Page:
Most conservatives expect the media to be gushing superlatives about Obamacare when the state exchanges open for business on October 1. NBC is going to do a series of programs on Obamacare, and given that network’s attachment to the president, we know that criticism of the law will be slight or non-existent.
But as this article in Politico points out, Republicans better have some kind of an alternative narrative ready to go because first impressions are lasting ones and voter opinion on Obamacare is likely to be shaped in the first crucial days and weeks after its rollout.
America’s about to take Obamacare for a test drive with an army of hungry reporters in the back seat.
When Obamacare enrollment begins on Tuesday, reporters in the Twitter age will be tempted to declare the health law a success or a failure in the first few days — a judgment that will certainly be stoked by advocates on both sides of the issue.
And any rush judgments could have a big impact on public opinion of the law. Right now, the majority of Americans in recent polls say they oppose the law, but the Obama administration is hoping that will turn around once people see it in action.
The first days of enrollment are a chance for that to happen — but there’s just as big a chance that the public could become convinced it’s a huge disaster, if technical breakdowns in the new health insurance exchanges dominate the news.
Tevi Troy, a former assistant secretary of health and human services under President George W. Bush and author of “What Jefferson Read, Ike Watched and Obama Tweeted,” said journalists should keep an eye on early opinion polls after coverage programs take effect to see if the public opinion needle moves.
He also urged reporters to cover the early weeks of Obamacare implementation like the start of a political campaign — not won or lost in the first few days or weeks.
Drew Altman, CEO of the Kaiser Family Foundation, said the challenge for the media will be to make sure the public doesn’t get spun silly — because the first days of open enrollment will give Obamacare’s supporters and critics a ton of material to work with.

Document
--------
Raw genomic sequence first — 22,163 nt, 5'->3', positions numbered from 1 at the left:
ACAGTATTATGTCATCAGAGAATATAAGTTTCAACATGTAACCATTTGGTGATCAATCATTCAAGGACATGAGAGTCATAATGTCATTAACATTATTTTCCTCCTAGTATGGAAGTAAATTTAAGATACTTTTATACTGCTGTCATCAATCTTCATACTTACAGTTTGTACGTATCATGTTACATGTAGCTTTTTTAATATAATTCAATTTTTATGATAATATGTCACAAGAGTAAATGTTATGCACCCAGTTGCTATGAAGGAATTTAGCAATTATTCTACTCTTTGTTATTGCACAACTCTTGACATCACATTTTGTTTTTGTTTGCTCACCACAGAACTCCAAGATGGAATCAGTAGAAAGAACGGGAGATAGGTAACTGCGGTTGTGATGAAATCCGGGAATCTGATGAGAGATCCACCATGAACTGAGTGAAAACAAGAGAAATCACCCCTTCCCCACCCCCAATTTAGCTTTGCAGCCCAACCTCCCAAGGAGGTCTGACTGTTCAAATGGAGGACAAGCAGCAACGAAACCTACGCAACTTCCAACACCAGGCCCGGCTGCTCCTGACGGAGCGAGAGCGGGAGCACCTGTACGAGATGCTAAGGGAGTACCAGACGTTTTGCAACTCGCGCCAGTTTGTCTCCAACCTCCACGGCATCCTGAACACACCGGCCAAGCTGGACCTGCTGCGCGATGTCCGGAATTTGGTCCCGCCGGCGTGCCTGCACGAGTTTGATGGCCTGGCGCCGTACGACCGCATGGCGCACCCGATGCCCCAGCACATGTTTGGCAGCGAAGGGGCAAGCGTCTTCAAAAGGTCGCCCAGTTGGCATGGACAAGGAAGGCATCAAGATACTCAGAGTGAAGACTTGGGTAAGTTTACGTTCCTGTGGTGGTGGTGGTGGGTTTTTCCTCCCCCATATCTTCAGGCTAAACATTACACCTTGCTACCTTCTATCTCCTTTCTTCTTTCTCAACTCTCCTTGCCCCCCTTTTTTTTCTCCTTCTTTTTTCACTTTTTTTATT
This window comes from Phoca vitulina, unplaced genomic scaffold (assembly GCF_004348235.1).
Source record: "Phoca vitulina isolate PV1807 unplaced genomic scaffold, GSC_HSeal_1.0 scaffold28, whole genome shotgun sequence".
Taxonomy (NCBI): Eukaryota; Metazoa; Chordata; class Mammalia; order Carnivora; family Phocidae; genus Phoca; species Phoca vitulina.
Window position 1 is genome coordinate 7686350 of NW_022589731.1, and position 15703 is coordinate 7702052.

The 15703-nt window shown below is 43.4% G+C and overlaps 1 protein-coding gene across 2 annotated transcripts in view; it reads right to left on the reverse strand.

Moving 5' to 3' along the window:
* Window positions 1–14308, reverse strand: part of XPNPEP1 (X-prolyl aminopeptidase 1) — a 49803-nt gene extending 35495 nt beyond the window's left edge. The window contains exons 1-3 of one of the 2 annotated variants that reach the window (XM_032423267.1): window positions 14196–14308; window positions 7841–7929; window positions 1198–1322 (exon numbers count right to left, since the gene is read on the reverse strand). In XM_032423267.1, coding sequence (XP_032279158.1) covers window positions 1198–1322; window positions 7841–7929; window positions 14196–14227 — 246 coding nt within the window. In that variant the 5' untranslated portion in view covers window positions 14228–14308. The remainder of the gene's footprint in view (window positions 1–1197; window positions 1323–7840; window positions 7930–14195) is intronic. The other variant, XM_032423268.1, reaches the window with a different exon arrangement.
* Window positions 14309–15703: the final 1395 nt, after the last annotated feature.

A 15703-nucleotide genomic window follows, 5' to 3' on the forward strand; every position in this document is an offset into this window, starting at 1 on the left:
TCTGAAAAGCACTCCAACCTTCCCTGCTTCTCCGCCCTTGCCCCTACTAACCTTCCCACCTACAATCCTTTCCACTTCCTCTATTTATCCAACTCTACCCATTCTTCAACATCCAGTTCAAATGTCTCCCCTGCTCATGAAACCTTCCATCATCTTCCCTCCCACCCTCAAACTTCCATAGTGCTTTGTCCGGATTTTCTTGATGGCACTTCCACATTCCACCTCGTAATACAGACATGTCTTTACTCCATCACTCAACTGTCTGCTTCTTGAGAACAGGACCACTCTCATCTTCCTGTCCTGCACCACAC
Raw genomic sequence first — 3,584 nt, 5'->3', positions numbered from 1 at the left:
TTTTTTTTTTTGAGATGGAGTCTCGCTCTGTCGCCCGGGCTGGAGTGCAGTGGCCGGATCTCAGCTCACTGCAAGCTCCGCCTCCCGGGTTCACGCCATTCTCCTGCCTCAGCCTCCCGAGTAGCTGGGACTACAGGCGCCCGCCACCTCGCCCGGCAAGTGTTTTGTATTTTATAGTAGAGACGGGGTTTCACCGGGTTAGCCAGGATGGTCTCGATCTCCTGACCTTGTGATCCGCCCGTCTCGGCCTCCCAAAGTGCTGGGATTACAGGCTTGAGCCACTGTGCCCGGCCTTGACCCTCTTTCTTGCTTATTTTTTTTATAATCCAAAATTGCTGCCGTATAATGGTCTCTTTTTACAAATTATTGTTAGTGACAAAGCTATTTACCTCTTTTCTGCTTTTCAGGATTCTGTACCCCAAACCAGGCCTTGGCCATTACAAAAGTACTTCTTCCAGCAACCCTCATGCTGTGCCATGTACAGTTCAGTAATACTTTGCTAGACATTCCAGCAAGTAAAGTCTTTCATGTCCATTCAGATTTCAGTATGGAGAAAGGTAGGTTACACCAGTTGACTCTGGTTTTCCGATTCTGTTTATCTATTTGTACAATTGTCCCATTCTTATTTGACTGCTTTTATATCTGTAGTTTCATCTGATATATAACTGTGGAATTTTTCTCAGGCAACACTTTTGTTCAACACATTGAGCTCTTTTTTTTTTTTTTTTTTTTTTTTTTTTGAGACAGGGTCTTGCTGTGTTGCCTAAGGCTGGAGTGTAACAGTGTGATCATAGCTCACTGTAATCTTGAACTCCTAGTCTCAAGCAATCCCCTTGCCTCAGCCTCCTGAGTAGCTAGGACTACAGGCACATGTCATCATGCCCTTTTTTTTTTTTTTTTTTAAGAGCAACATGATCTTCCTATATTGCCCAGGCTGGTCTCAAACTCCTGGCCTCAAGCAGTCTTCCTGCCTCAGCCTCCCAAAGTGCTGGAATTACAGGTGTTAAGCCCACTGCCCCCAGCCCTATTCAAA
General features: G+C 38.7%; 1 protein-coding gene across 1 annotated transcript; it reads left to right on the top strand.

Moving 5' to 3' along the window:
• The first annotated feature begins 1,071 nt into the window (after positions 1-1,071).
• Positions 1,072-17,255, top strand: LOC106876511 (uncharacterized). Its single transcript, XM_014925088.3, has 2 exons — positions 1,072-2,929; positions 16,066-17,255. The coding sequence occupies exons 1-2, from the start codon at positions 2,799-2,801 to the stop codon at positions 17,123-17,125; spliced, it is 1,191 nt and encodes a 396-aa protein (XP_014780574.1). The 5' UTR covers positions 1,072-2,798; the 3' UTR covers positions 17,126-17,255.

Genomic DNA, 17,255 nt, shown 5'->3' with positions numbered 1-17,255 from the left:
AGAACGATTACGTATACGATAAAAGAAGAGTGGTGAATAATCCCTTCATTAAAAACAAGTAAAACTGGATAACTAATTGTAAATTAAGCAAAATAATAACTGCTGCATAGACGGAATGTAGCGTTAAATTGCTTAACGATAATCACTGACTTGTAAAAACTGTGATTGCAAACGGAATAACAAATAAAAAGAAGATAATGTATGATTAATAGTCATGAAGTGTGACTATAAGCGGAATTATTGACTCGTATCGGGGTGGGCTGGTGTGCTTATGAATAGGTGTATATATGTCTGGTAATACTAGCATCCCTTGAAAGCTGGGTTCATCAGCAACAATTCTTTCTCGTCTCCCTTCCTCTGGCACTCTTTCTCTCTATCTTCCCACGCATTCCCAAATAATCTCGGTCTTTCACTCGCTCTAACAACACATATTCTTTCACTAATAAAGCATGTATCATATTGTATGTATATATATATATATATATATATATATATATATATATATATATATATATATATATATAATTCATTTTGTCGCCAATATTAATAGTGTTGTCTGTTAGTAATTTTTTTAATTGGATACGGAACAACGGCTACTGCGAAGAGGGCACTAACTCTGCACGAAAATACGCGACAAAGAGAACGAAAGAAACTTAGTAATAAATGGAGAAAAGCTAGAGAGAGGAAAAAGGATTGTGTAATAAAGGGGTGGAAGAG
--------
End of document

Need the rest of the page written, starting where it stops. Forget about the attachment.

“Each side will have their facts and their anecdotes, so the challenge for the journalists is to get beyond that and find out what’s actually happening,” he said.
Republicans are at a disadvantage in this game not only because of media bias, but because there has been some hyperbole about the law coming from the GOP that paints a far more dire picture of what is likely to occur in the first weeks of the law’s implementation than will probably happen. In the last couple of months, as problems with the exchanges mounted, designers slashed the capabilities of the exchanges dramatically, simplifying the process as much as possible, leaving more complex functions to be handled off site. This will be an inconvenience for shoppers, but will also prevent the system from suffering an embarrassing crash in its first days.
There will almost certainly still be big problems associated with the exchanges, but barring a massive security breach, the media will go with the administration talking points that excuse most of the problems as expected bumps in the road for a new, complex system.
What might alter that narrative would be misquotes on premiums and/or incorrectly figuring subsidies. The amount of information available may be reduced, but if it isn’t accurate, Obamacare will be in trouble. The aforementioned security concerns also have the potential to alter the expected glowing media narrative, although it is difficult to say if the administration would inform the public immediately if hackers were successful. Anything that comes out that casts a shadow over using the exchanges — its security vulnerabilities, its complexity, or its inaccuracies — would lead to fewer people trusting them. A lower than expected number of sign-ups would be disaster for the administration which is why the mantra for the first few months will be “it will get better.”
Will it work? Those already predisposed to hate Obamacare because they’ve been thrown off their insurance, or had their hours cut at work, or are seeing their premiums rise substantially, won’t be part of the cheering section.
But those who will be getting the goodies — Medicaid expansion or subsidies — will probably be in a mood to cut the administration some slack.